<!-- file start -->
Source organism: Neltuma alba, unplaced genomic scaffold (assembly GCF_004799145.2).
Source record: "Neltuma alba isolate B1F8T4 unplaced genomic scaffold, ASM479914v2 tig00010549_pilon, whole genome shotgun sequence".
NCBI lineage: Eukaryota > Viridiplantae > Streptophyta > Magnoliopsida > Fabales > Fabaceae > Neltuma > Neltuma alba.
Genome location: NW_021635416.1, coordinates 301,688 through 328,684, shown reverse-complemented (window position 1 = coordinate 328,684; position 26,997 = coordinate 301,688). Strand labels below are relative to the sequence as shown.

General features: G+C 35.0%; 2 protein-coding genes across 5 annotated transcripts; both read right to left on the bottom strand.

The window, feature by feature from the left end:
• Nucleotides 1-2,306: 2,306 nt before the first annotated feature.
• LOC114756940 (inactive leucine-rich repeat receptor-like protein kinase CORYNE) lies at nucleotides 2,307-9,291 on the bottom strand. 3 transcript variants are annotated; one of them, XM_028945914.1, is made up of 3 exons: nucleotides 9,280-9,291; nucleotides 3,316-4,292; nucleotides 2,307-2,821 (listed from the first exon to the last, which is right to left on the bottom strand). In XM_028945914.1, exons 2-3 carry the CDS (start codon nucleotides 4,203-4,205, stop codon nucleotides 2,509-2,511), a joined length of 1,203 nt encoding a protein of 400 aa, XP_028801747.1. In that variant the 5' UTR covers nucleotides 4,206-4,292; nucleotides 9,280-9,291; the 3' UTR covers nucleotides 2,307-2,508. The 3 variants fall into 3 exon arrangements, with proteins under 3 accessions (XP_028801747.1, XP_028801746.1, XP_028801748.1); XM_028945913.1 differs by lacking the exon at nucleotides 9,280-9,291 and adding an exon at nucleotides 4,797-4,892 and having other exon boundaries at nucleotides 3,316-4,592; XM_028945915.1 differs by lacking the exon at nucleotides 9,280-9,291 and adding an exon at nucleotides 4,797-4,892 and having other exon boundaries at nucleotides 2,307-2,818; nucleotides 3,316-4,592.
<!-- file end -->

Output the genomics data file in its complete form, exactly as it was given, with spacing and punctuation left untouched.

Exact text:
Source organism: Neltuma alba, unplaced genomic scaffold (assembly GCF_004799145.2).
Source record: "Neltuma alba isolate B1F8T4 unplaced genomic scaffold, ASM479914v2 tig00010549_pilon, whole genome shotgun sequence".
NCBI lineage: Eukaryota > Viridiplantae > Streptophyta > Magnoliopsida > Fabales > Fabaceae > Neltuma > Neltuma alba.
Genome location: NW_021635416.1, coordinates 301,688 through 328,684, shown reverse-complemented (window position 1 = coordinate 328,684; position 26,997 = coordinate 301,688). Strand labels below are relative to the sequence as shown.

General features: G+C 35.0%; 2 protein-coding genes across 5 annotated transcripts; both read right to left on the bottom strand.

The window, feature by feature from the left end:
• Nucleotides 1-2,306: 2,306 nt before the first annotated feature.
• LOC114756940 (inactive leucine-rich repeat receptor-like protein kinase CORYNE) lies at nucleotides 2,307-9,291 on the bottom strand. 3 transcript variants are annotated; one of them, XM_028945914.1, is made up of 3 exons: nucleotides 9,280-9,291; nucleotides 3,316-4,292; nucleotides 2,307-2,821 (listed from the first exon to the last, which is right to left on the bottom strand). In XM_028945914.1, exons 2-3 carry the CDS (start codon nucleotides 4,203-4,205, stop codon nucleotides 2,509-2,511), a joined length of 1,203 nt encoding a protein of 400 aa, XP_028801747.1. In that variant the 5' UTR covers nucleotides 4,206-4,292; nucleotides 9,280-9,291; the 3' UTR covers nucleotides 2,307-2,508. The 3 variants fall into 3 exon arrangements, with proteins under 3 accessions (XP_028801747.1, XP_028801746.1, XP_028801748.1); XM_028945913.1 differs by lacking the exon at nucleotides 9,280-9,291 and adding an exon at nucleotides 4,797-4,892 and having other exon boundaries at nucleotides 3,316-4,592; XM_028945915.1 differs by lacking the exon at nucleotides 9,280-9,291 and adding an exon at nucleotides 4,797-4,892 and having other exon boundaries at nucleotides 2,307-2,818; nucleotides 3,316-4,592.